7 To check whether a component is properly earthed, disconnect the battery and connect one lead of a self-powered test lamp (sometimes known as a continuity tester) to a known good earth point. Connect the other lead to the wire or earth connection being tested. If the lamp lights, the earth is sound; if not, it must be rectified.

8 The battery negative terminal is connected to earth ( the metal of the vehicle body) and most systems are wired so that they only receive a positive feed, the current returning via the metal of the vehicles body. This means that the component mounting and the body form part of that circuit and loose or corroded mountings, therefore, can cause a range of electrical faults. Note that these may range from total failure of a circuit to a puzzling partial fault. In particular, lamps may shine dimly (especially when another circuit sharing the same earth point is in operation), motors (eg. wiper motors or the radiator cooling fan motor) may run slowly and the operation of one circuit may have an apparently unrelated effect on another. Note that a poor earth may not cause the circuits fuse to blow; in fact it may reduce the load on the fuse.

9 If an earth connection is thought to be faulty, dismantle the connection and clean back to bare metal both the bodyshell and the wire terminal or the components earth connection mating surface. Be careful to remove all traces of dirt and corrosion, then use a knife to trim away any paint, so that a clean metal-to-metal joint is made. On reassembly, tighten the joint fasteners securely; if a wire terminal is being refitted, use serrated washers between the terminal and the bodyshell to ensure a clean and secure connection. When the connection is remade, prevent the onset of corrosion in the future by applying a coat of petroleum jelly or silicone-based grease or by spraying on (at regular intervals) a proprietary ignition sealer or a water dispersant lubricant.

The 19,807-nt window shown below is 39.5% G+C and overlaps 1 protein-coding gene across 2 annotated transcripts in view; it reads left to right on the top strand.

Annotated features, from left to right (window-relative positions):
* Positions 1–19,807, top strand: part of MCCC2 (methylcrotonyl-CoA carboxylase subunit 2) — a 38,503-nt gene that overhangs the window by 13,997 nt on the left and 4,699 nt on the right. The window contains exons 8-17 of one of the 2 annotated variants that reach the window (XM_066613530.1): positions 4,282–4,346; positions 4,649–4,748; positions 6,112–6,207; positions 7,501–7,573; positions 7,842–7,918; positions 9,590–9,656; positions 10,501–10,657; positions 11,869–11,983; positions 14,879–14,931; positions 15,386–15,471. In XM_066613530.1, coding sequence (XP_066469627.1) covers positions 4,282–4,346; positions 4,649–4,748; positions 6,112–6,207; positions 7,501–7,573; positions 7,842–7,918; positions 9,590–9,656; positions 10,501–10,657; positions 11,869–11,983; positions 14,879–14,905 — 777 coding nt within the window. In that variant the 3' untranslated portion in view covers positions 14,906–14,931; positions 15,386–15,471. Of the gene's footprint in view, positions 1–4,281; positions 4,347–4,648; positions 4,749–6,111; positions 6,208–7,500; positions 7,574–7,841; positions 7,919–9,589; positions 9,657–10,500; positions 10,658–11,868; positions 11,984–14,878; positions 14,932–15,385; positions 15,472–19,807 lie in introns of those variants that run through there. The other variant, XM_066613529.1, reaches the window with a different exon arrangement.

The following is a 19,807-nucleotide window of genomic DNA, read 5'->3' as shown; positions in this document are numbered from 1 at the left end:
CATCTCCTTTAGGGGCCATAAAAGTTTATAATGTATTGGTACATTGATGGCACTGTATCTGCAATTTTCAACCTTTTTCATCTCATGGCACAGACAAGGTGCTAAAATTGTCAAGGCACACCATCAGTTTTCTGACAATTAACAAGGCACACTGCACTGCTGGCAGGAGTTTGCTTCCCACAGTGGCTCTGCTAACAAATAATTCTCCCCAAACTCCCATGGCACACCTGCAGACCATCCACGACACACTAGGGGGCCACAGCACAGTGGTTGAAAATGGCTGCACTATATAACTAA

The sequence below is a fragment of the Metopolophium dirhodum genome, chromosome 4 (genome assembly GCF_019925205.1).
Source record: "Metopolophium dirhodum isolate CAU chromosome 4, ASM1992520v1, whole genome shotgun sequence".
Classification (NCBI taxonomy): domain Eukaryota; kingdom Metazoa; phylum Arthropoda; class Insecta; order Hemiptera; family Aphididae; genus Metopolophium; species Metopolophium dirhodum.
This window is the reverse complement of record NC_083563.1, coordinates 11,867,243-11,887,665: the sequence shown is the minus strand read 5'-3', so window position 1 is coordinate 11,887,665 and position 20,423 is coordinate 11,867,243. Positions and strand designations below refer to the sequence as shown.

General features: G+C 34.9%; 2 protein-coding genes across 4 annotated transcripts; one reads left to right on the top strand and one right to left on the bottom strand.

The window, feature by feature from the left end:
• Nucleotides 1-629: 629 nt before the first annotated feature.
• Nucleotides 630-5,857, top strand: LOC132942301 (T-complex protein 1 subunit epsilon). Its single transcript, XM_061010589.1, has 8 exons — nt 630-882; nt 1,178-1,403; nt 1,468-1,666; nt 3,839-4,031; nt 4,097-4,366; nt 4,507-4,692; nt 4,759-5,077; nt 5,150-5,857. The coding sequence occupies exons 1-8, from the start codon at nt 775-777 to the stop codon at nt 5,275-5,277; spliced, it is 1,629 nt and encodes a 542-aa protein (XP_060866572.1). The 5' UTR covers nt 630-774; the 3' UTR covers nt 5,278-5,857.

Continuity check
10 A continuity check is necessary to determine if there are any breaks in a circuit.

With the circuit switched off (ie no power in the circuit), a self-powered test lamp (sometimes known as a continuity tester) can be used to check the circuit. Connect the test leads to both ends of the circuit (or to the positive end and a good earth); if the test lamp lights, the circuit is passing current properly. If the lamp does not light, there is a break somewhere in the circuit.

11 The same procedure can be used to test a switch, by connecting the continuity tester to the switch terminals. With the switch in the relevant position, the test lamp should light.

Finding an open circuit
12 When checking for possible open circuits, it is often difficult to locate them by sight because oxidation or terminal misalignment are hidden by the connectors; merely moving a connector on a sensor or in the wiring harness may correct the fault. Remember this if an open circuit is indicated when faultfinding in a circuit. Intermittent problems may also be caused by oxidised or loose connections.

General
13 Electrical fault-finding is simple if you keep in mind that all electrical circuits are basically electricity flowing from the battery, through the wires, switches, relays, fuses and fusible links to each electrical component (light bulb, motor, etc.) and to earth, from where it is passed back to the battery. Any electrical problem is an interruption in the flow of electricity from the battery.